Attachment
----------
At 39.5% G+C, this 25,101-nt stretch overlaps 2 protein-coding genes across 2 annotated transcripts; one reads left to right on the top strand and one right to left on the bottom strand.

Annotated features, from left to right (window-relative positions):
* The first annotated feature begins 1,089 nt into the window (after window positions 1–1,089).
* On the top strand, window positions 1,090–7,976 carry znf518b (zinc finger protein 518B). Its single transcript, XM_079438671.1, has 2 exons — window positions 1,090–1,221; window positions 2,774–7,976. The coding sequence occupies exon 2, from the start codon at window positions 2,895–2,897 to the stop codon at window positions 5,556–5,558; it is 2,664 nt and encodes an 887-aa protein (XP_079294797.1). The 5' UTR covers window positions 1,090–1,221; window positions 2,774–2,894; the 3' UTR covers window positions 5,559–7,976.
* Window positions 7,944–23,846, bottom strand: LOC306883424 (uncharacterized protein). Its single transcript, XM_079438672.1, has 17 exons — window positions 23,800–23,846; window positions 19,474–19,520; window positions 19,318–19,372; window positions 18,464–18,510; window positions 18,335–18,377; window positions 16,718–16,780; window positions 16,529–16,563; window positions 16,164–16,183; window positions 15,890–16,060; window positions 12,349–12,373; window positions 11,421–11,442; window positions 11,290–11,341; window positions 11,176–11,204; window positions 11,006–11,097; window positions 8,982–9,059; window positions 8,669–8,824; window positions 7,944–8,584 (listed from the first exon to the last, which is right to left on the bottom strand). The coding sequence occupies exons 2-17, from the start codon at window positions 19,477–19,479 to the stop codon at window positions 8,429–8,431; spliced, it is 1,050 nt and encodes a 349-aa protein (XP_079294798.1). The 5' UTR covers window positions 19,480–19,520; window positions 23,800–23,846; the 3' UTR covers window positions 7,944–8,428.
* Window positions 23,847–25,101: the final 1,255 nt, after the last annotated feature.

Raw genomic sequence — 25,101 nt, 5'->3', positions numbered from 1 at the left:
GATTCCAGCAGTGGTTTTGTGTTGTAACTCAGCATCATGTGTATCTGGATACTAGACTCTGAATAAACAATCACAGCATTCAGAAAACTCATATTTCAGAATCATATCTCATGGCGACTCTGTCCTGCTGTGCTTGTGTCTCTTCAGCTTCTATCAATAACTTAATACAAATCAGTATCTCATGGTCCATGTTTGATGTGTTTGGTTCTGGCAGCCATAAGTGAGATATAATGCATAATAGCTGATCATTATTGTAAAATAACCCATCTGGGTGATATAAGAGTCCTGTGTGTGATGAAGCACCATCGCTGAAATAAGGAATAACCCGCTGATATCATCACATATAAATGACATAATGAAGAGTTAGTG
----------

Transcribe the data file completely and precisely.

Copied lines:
At 39.5% G+C, this 25,101-nt stretch overlaps 2 protein-coding genes across 2 annotated transcripts; one reads left to right on the top strand and one right to left on the bottom strand.

Annotated features, from left to right (window-relative positions):
* The first annotated feature begins 1,089 nt into the window (after window positions 1–1,089).
* On the top strand, window positions 1,090–7,976 carry znf518b (zinc finger protein 518B). Its single transcript, XM_079438671.1, has 2 exons — window positions 1,090–1,221; window positions 2,774–7,976. The coding sequence occupies exon 2, from the start codon at window positions 2,895–2,897 to the stop codon at window positions 5,556–5,558; it is 2,664 nt and encodes an 887-aa protein (XP_079294797.1). The 5' UTR covers window positions 1,090–1,221; window positions 2,774–2,894; the 3' UTR covers window positions 5,559–7,976.
* Window positions 7,944–23,846, bottom strand: LOC306883424 (uncharacterized protein). Its single transcript, XM_079438672.1, has 17 exons — window positions 23,800–23,846; window positions 19,474–19,520; window positions 19,318–19,372; window positions 18,464–18,510; window positions 18,335–18,377; window positions 16,718–16,780; window positions 16,529–16,563; window positions 16,164–16,183; window positions 15,890–16,060; window positions 12,349–12,373; window positions 11,421–11,442; window positions 11,290–11,341; window positions 11,176–11,204; window positions 11,006–11,097; window positions 8,982–9,059; window positions 8,669–8,824; window positions 7,944–8,584 (listed from the first exon to the last, which is right to left on the bottom strand). The coding sequence occupies exons 2-17, from the start codon at window positions 19,477–19,479 to the stop codon at window positions 8,429–8,431; spliced, it is 1,050 nt and encodes a 349-aa protein (XP_079294798.1). The 5' UTR covers window positions 19,480–19,520; window positions 23,800–23,846; the 3' UTR covers window positions 7,944–8,428.
* Window positions 23,847–25,101: the final 1,255 nt, after the last annotated feature.

Raw genomic sequence — 25,101 nt, 5'->3', positions numbered from 1 at the left:
GATTCCAGCAGTGGTTTTGTGTTGTAACTCAGCATCATGTGTATCTGGATACTAGACTCTGAATAAACAATCACAGCATTCAGAAAACTCATATTTCAGAATCATATCTCATGGCGACTCTGTCCTGCTGTGCTTGTGTCTCTTCAGCTTCTATCAATAACTTAATACAAATCAGTATCTCATGGTCCATGTTTGATGTGTTTGGTTCTGGCAGCCATAAGTGAGATATAATGCATAATAGCTGATCATTATTGTAAAATAACCCATCTGGGTGATATAAGAGTCCTGTGTGTGATGAAGCACCATCGCTGAAATAAGGAATAACCCGCTGATATCATCACATATAAATGACATAATGAAGAGTTAGTG